Business Irish

Tuesday 12 November 2019

Permanent TSB turns first profit in a decade as bidders circle €3.7bn loans

Permanent TSB chief Jeremy Masding defended its track record
Permanent TSB chief Jeremy Masding defended its track record

Gretchen Friemann and Ellie Donnelly

Over a dozen bidders are expected to submit non-binding offers for Permanent TSB's €3.7bn portfolio, including soured residential mortgages, early next month as the State-backed bank attempts to decisively grapple with its stock of non-performing loans (NPLs).

Over the past financial year the State-backed lender has chipped €600m off its stack of soured exposures.

NPLs still account for 26pc of the overall loan book, meaning PTSB remains one of the worst banks on this front in Europe. Speaking at the lender's annual results presentation in Dublin yesterday, after PTSB posted its first profit in a decade, senior executives at the bank stressed the sale of 18,000 buy-to-let loans and owner-occupier mortgages, remained at an early stage and refused to set a time frame on the deal.

However, Investec analyst Owen Callan said conclusion was unlikely until "well into the second half of the year".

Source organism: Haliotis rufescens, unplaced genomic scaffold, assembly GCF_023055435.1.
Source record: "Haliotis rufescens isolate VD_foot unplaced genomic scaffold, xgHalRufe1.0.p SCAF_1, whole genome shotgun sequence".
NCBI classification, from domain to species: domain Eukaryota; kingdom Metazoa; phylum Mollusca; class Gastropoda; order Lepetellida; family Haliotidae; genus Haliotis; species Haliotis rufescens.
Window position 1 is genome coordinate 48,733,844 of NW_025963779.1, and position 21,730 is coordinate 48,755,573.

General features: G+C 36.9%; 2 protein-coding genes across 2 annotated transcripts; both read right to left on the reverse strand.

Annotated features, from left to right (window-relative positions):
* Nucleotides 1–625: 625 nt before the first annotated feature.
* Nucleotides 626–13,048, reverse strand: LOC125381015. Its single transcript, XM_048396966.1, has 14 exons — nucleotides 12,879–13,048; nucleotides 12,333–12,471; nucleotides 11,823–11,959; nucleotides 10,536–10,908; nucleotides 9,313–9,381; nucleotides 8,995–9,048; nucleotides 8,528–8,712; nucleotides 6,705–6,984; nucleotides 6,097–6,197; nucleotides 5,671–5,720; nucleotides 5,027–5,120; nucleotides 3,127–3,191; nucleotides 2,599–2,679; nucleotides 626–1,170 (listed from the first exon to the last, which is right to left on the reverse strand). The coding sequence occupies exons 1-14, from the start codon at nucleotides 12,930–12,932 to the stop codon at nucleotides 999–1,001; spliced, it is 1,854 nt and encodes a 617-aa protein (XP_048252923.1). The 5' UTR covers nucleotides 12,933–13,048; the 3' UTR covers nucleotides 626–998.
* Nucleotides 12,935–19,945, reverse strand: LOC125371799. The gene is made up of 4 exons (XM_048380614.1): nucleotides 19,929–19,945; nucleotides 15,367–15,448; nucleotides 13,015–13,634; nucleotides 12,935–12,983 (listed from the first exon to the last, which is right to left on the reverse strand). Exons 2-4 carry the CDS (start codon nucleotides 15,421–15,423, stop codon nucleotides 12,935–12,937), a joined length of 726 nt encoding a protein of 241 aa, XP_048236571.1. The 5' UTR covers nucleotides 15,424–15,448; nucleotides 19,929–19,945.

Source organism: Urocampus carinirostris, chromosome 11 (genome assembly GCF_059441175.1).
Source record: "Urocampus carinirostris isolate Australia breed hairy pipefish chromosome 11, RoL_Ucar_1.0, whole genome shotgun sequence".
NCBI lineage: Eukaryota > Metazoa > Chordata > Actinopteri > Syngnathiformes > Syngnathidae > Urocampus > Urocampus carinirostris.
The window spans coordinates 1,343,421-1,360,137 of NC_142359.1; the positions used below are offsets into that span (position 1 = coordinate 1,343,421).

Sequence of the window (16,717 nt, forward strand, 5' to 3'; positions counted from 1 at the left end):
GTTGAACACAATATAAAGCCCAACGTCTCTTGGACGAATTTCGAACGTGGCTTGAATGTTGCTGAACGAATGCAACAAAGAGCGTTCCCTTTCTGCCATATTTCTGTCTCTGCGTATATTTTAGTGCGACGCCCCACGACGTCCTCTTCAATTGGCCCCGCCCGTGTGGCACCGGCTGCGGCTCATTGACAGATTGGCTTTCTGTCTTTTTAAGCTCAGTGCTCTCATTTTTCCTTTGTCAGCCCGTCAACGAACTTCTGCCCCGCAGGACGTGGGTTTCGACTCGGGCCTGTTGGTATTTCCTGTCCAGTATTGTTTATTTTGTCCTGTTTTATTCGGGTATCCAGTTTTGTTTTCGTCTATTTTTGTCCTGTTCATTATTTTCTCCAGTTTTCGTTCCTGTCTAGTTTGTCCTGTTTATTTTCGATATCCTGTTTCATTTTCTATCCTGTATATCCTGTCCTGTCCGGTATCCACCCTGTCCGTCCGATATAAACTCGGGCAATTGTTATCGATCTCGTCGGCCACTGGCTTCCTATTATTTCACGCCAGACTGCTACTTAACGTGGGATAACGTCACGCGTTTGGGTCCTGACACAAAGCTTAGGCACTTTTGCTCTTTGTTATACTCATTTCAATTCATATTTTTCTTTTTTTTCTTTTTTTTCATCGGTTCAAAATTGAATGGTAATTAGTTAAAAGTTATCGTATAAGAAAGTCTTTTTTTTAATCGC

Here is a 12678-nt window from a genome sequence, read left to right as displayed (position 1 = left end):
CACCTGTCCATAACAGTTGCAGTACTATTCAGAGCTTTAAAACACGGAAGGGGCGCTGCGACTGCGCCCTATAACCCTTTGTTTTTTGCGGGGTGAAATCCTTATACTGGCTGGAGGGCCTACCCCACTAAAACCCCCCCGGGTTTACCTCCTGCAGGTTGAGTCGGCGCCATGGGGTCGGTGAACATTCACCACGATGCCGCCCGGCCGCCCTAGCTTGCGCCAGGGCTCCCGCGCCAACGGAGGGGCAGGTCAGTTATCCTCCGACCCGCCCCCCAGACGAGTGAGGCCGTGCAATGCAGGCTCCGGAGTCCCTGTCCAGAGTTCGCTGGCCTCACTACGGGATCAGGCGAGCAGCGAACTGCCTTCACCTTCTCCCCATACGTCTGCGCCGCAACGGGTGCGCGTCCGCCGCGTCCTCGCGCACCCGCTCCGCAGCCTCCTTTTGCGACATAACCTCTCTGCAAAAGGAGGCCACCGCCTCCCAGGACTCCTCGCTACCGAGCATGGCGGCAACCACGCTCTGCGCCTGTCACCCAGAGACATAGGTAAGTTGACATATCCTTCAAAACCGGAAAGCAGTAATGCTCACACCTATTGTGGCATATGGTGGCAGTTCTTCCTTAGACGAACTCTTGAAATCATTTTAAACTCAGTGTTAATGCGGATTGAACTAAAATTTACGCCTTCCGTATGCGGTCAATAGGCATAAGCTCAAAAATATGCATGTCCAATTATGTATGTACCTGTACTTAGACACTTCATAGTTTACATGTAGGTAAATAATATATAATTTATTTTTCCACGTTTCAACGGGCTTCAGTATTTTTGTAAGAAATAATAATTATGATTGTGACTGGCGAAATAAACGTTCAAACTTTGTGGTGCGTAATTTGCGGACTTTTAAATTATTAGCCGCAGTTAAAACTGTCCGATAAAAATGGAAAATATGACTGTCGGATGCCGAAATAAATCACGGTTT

PTSB's chief financial officer, Eamonn Crowley, emphasised the bank has no indication at this stage of the price bidders are prepared to pay for the portfolio of troubled mortgages, which are split between €2.8bn of home loans, including €900m of split mortgages, and a further €900m of buy-to-let loans. He said the bank has "benchmark pricing on the loans internally" and external consultants "provided us with the confidence to launch Project Glas" [as the portfolio has been dubbed] and added the improving economy had sharpened the appetites of investors.

PTSB has declined to provide details on the provisions or amount of capital set aside to cover Project Glas, a figure that would indicate the minimum price the bank is prepared to accept for the impaired loans. Mr Callan said it is likely to be set at close to €2bn or 50pc-60pc of the mortgages' face value.

CEO Jeremy Masding said the bank had no plans at "this stage" to restrict the sale to buyers that are regulated by the Central Bank of Ireland.

He also defended PTSB's track record, arguing that despite persistent doubts about its post-bailout future, it is "an important piece of the financial services landscape".

He claimed the 2017 full-year financial results, which show a profit after tax of €40m, represented the "tip of the iceberg" for PTSB's commercial potential. PTSB now holds a 12.6pc share of the hard-fought new mortgage market, after a 77pc increase in lending last year.

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